Are you following up 100% of the time?

For a better part of this week I have been working on the lead generation and follow up management workflow for OC4.   One of the big lessons in my years of business is that you have to effectively manage your leads effectively or you will not fill your pipeline.   If that does not do it for you then common courtesy dictates you should follow up with people who took the time to reach out to you.

At the IMS conference today the lunch keynote said that less that 10% of all leads are actually followed up by the sales team.  He talked about the “Rule of 45” – stats show that when you follow up 45% of people who inquire about your products will by something from you within in 12 months with 12 to 15% buying in the next 3 to 4 months.

This got me thinking of a recent conversation I had with my wife after seeing a full-page ad and their cable TV ad promoting the upcoming home show.  My wife loves this show since it helps me find the people who can do all the work that I don’t have the time and skills to do on my “honey do” list.  I told her why bother, last year when we talked to and registered with a number of vendors and NONE of them contacted us.  We told them we wanted a quote or something specific from them, gave our contact details and again none of them followed up.  I guess I need to dress better next time so they think I can pay for their service – wonder with the economy if they are still fat and happy and need work.

Why would you spend money to exhibit, have people complete a form, a log asked me for my business card if you don’t call them.  Go back after the event then follow up with them.  While you can use an expensive CRM system or even the free version from Zoho to manage them – no matter how much data you collect and triggers you set – the best CRM system is the one that you actually use.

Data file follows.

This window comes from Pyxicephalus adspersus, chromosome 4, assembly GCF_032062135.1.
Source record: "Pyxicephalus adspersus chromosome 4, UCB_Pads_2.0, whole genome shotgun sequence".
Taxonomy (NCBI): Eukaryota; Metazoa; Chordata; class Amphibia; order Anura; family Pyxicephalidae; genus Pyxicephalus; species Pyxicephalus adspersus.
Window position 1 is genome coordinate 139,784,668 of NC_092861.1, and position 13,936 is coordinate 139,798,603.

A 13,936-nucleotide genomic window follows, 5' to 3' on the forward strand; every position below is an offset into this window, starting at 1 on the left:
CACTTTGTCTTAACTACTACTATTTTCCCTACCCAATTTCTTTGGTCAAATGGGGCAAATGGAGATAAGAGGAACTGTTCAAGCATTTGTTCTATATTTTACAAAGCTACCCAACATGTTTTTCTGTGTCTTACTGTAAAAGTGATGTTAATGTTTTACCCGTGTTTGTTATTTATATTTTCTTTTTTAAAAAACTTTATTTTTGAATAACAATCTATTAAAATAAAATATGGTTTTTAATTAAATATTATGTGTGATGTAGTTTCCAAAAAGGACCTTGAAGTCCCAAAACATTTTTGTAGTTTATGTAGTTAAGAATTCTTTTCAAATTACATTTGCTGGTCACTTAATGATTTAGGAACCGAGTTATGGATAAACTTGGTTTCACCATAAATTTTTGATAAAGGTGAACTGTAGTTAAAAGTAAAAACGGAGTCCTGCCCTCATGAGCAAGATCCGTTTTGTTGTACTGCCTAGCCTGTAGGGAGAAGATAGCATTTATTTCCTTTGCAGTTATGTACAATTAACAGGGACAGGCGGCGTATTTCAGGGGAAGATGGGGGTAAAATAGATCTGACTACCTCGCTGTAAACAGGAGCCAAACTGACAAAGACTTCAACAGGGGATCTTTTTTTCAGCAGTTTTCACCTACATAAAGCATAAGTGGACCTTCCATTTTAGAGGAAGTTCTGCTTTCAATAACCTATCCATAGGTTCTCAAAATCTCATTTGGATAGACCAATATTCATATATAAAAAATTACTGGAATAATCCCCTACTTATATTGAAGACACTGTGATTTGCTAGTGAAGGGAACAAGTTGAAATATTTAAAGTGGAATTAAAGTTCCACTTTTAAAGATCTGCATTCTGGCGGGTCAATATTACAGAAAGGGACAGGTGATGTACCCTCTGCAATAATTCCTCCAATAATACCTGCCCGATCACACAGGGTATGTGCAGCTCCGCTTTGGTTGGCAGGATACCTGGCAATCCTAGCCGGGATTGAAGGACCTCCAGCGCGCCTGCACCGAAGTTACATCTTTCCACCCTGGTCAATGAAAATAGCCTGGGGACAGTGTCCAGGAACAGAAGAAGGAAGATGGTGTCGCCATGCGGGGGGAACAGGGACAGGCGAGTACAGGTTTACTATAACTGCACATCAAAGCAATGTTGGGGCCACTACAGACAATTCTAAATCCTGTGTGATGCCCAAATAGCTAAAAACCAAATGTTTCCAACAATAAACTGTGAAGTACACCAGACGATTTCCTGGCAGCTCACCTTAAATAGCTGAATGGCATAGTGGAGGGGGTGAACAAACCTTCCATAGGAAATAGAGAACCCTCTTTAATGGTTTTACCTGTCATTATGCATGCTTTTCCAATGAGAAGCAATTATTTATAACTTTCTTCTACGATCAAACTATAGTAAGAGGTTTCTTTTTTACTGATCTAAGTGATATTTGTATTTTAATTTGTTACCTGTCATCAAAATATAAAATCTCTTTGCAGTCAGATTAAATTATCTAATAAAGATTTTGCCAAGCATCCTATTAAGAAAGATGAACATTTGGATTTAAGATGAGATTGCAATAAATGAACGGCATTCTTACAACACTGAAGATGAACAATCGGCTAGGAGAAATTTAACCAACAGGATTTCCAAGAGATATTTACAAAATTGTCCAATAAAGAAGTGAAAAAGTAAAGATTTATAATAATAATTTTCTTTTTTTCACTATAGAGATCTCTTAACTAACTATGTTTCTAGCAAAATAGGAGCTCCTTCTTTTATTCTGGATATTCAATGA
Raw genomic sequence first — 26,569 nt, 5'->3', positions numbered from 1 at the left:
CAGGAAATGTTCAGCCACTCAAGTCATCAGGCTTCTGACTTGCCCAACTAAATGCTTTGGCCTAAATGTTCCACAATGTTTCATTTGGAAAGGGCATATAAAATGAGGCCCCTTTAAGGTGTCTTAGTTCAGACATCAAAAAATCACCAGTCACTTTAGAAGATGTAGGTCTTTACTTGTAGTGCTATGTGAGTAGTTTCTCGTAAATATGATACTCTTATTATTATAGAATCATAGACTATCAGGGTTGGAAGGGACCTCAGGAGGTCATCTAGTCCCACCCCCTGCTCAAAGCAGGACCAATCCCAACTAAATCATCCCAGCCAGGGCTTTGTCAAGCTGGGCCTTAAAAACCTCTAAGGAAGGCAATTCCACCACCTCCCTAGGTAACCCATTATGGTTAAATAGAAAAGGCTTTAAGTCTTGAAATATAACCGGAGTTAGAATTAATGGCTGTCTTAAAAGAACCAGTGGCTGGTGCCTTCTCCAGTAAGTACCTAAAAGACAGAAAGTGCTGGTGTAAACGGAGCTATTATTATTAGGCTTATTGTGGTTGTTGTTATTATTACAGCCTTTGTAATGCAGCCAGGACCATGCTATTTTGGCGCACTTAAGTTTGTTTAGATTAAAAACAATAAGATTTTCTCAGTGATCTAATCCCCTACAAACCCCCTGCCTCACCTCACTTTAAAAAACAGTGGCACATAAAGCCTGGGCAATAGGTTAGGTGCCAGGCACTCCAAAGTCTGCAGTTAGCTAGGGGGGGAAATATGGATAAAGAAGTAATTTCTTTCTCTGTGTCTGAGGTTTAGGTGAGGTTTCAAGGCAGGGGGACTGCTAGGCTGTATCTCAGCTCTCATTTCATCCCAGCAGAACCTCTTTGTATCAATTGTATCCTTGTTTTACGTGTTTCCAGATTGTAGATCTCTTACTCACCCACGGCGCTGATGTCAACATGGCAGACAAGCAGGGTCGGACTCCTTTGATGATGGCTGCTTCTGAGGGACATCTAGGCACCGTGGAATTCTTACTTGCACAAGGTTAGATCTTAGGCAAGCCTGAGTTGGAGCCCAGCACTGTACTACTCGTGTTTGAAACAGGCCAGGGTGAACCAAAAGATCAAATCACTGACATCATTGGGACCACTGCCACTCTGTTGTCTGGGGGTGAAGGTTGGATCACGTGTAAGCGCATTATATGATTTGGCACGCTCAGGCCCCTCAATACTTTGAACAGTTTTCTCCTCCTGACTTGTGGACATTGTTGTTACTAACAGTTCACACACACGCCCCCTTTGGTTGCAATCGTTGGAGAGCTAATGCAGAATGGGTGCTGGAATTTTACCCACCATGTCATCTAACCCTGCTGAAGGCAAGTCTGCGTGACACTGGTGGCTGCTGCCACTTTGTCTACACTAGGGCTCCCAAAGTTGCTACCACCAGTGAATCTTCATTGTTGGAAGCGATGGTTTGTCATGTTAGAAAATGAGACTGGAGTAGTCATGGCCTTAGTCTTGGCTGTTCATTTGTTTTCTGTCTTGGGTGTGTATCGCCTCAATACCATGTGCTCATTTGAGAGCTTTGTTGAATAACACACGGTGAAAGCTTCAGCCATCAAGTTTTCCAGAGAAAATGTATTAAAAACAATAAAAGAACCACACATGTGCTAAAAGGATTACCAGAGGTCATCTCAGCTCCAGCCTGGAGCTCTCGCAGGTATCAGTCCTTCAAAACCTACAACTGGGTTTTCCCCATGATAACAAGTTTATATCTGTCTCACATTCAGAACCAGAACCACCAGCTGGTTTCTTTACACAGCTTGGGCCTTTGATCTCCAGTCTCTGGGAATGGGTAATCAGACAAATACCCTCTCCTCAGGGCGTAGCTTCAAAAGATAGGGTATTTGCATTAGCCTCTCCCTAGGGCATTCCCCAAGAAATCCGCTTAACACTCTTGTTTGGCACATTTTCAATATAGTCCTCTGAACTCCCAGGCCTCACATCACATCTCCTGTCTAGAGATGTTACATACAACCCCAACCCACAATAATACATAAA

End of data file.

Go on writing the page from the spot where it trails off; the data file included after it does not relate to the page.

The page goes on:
An interesting experience I had concerning profiling and lead follow up was at SES Chicago a few years ago.  My friend who managed Digital Marketing at Motorola at the time and I walked the show floor.   Peter, tired of being dogged by all the sales people at conferences who see the Motorola name and can’t let him pass in peace, started registering with the name of his blog.

Peter stopped by one both of a large Search Marketing tool company.  He was interested in learning more and asked them if they had a flyer.  The sales person told them they were running short and only giving them out to qualified companies – Peter looked at him and asked if he was for real.  Thanked him and walked away.  He took a few steps then came back and told the guy that he was actually the global manager of Search Marketing for Motorola.  The sales person went pale and quickly tried to give him the flyer but Peter just walked away.   I am sure the person learned a valuable lesson.  While we all understand the idea of profiling and giving away flyers and trinkets there is no reason that you can’t at least take the card and give the illusion you care.   As in this case since you are running low you can take a card and email or mail them more information after the event.

While it can be a pain to manage leads just be careful when you are qualifying them to make sure you did not exclude someone who could be a customer in the future or could be an influencer for your products later.